During the last three and a half years, I've developed a kind of parental radar that makes me notice things that might have otherwise slipped by me. For example, when we take Parker to the park near where we live — the one with lots of trees, slides, swings and other things for kids to play on — I've developed an ability to quickly pick up on the other adults in the area and which kids they're connected to; parents, grandparents, nannies, etc. But they're not the ones I really notice. It's the adults who aren't attached to any kid that keep one eye on while I keep the other on my kid.
Like I said, too many crime shows. But I start to wonder if I not being paranoid when I read about sex offenders suing for playground access.
Six sex offenders sued the city Wednesday to block a new ordinance that bars them from venturing within 1,000 feet of parks, pools and playgrounds when children are present.
The plaintiffs went to federal court to argue that the law is unconstitutionally vague, violates their rights to vote and attend church, and prevents them from freely traveling on roads that may pass within 1,000 feet of the affected sites.
… The six, who include convicted child molesters and rapists, are represented by the American Civil Liberties Union of Indiana.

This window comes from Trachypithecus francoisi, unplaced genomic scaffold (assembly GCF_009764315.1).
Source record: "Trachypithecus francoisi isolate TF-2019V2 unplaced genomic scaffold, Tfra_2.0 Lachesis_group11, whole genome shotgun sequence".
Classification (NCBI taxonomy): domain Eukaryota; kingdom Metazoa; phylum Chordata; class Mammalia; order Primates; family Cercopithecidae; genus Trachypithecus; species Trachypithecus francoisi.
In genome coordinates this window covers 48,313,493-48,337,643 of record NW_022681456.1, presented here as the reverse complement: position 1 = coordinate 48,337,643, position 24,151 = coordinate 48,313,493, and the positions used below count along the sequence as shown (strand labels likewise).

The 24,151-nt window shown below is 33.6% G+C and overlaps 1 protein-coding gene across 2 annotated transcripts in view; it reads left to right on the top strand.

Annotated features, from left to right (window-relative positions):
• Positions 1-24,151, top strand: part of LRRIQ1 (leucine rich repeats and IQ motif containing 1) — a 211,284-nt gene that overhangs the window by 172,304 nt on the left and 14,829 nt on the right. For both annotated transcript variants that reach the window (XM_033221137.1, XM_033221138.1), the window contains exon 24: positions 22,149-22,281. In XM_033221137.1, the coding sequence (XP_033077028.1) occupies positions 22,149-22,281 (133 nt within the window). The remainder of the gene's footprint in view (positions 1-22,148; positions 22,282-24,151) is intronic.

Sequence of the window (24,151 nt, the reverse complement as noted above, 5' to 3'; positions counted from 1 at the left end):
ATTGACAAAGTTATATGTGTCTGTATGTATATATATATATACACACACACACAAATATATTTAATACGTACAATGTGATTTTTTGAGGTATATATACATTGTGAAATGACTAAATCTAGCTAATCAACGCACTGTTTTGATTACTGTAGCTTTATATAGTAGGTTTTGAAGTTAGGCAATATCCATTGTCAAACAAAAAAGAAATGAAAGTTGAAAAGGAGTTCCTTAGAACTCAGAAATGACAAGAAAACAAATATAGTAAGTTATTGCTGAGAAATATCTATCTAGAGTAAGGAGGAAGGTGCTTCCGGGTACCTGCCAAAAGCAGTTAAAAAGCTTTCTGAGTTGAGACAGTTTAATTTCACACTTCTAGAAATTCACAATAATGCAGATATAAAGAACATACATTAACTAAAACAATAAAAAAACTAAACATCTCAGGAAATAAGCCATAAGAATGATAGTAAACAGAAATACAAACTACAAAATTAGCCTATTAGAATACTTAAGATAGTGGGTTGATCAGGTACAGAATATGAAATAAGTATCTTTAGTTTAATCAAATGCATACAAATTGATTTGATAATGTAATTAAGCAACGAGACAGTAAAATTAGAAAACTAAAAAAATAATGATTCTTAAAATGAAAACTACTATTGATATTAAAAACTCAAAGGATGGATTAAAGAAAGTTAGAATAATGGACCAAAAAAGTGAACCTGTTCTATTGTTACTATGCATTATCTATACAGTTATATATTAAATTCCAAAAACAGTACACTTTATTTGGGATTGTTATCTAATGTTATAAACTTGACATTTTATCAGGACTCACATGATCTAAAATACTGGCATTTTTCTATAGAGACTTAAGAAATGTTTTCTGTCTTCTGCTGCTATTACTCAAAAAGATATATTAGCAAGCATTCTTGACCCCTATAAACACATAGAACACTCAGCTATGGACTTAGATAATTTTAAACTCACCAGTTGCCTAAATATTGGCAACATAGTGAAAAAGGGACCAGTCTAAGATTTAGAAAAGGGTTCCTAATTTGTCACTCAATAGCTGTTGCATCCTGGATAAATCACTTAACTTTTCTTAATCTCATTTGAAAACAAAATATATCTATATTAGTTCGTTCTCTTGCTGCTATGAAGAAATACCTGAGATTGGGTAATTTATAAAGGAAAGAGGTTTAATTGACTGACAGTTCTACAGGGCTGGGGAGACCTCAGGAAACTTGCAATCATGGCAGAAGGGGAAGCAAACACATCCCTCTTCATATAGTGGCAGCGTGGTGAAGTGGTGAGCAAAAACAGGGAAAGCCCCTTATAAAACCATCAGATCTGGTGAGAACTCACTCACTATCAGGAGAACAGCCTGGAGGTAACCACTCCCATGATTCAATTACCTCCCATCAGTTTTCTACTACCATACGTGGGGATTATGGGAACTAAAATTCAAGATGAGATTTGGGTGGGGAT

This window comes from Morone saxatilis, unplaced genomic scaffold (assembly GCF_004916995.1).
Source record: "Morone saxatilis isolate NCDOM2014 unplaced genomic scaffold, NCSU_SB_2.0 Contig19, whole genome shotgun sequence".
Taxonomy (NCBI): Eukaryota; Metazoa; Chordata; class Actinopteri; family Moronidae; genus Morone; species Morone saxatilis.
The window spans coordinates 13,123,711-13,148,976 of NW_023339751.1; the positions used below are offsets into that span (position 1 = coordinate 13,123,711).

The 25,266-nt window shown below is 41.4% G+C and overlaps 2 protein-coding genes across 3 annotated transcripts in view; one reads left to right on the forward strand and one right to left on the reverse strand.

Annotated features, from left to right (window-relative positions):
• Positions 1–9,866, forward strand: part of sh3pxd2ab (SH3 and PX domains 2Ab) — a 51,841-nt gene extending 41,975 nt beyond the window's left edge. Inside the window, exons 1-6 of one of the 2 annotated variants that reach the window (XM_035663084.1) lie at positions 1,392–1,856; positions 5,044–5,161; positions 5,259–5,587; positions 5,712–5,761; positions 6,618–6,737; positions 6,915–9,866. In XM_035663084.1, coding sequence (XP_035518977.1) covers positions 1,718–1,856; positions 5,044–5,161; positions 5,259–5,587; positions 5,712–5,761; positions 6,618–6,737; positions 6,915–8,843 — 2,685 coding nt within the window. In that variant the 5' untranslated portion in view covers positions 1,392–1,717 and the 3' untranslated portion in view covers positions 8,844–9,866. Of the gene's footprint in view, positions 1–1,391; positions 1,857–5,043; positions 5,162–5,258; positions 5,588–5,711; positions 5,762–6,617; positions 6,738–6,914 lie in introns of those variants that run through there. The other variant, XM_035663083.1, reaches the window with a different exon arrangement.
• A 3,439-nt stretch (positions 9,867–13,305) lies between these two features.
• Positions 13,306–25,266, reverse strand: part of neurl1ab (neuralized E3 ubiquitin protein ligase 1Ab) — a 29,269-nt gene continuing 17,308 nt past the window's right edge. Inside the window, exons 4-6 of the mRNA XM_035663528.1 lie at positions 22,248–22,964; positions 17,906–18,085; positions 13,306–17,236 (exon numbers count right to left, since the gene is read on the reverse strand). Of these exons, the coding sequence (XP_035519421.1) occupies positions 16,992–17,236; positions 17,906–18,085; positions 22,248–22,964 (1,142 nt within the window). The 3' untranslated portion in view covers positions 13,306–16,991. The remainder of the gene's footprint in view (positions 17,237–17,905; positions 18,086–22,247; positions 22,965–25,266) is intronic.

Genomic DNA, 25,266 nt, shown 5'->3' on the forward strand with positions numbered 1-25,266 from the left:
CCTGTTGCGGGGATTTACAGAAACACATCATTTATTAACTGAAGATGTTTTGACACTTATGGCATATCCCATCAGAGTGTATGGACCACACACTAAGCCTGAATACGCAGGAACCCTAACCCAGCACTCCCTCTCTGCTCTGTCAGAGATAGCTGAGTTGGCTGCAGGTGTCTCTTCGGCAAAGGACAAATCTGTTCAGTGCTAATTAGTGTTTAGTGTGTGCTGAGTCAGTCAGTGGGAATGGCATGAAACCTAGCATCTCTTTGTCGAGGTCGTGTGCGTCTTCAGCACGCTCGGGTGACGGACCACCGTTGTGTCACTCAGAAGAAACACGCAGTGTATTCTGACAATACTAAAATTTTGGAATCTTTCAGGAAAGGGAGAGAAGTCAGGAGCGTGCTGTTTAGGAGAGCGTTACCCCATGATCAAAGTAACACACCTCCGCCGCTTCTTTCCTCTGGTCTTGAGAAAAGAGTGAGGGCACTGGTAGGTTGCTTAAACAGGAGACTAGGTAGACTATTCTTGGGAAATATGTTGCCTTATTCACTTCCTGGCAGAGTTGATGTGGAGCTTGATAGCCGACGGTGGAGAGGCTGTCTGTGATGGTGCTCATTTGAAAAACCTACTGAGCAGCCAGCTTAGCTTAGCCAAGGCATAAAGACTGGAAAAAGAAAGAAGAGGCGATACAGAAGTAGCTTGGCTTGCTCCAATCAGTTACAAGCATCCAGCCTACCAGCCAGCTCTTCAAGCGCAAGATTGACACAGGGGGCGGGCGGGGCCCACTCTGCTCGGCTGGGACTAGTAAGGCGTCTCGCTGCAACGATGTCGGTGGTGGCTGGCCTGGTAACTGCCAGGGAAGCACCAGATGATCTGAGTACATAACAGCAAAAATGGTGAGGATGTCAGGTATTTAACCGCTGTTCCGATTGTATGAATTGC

And the ACLU, bless 'em, is on the case. I have to admit, I'm conflicted here. The card-carrying ACLU member in me says that if these people have "paid their debt to society," they they should be left alone and not harassed by various and sundry ordinances that make it impossible for them to live and work on the outside. What route do you take to work that doesn't bring you withing 1,000 feed of a playground, school, or park? Where do you live that doesn't violate an ordinance like that? And on, and on.
But the parent in me isn't so sure. Would I want one of these folks within 1,000 feet of my kid? No. So, while I'm not sure about laws like the one mentioned above, I'll continue keeping one eye on my kid and keeping the other on any adults who don't quite seem to belong at the playground.